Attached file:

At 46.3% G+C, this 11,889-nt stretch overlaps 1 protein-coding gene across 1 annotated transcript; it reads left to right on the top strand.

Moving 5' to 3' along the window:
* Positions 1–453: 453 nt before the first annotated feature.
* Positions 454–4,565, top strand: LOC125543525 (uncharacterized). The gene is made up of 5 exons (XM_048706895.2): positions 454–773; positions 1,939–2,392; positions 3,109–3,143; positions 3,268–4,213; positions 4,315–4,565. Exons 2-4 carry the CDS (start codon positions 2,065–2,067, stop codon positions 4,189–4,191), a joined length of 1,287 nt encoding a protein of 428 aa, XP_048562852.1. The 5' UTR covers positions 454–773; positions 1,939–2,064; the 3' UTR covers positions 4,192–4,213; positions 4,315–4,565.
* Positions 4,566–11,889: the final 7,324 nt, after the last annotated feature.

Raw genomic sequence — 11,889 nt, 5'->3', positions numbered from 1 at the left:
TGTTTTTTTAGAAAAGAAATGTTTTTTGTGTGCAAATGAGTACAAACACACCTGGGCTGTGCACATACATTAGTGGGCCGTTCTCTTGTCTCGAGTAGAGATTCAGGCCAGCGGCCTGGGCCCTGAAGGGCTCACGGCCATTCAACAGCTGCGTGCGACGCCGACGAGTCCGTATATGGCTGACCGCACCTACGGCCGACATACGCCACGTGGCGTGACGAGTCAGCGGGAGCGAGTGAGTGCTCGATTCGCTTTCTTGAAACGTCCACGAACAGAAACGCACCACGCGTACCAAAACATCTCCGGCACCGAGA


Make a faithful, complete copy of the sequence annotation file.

At 46.3% G+C, this 11,889-nt stretch overlaps 1 protein-coding gene across 1 annotated transcript; it reads left to right on the top strand.

Moving 5' to 3' along the window:
* Positions 1–453: 453 nt before the first annotated feature.
* Positions 454–4,565, top strand: LOC125543525 (uncharacterized). The gene is made up of 5 exons (XM_048706895.2): positions 454–773; positions 1,939–2,392; positions 3,109–3,143; positions 3,268–4,213; positions 4,315–4,565. Exons 2-4 carry the CDS (start codon positions 2,065–2,067, stop codon positions 4,189–4,191), a joined length of 1,287 nt encoding a protein of 428 aa, XP_048562852.1. The 5' UTR covers positions 454–773; positions 1,939–2,064; the 3' UTR covers positions 4,192–4,213; positions 4,315–4,565.
* Positions 4,566–11,889: the final 7,324 nt, after the last annotated feature.

Raw genomic sequence — 11,889 nt, 5'->3', positions numbered from 1 at the left:
TGTTTTTTTAGAAAAGAAATGTTTTTTGTGTGCAAATGAGTACAAACACACCTGGGCTGTGCACATACATTAGTGGGCCGTTCTCTTGTCTCGAGTAGAGATTCAGGCCAGCGGCCTGGGCCCTGAAGGGCTCACGGCCATTCAACAGCTGCGTGCGACGCCGACGAGTCCGTATATGGCTGACCGCACCTACGGCCGACATACGCCACGTGGCGTGACGAGTCAGCGGGAGCGAGTGAGTGCTCGATTCGCTTTCTTGAAACGTCCACGAACAGAAACGCACCACGCGTACCAAAACATCTCCGGCACCGAGA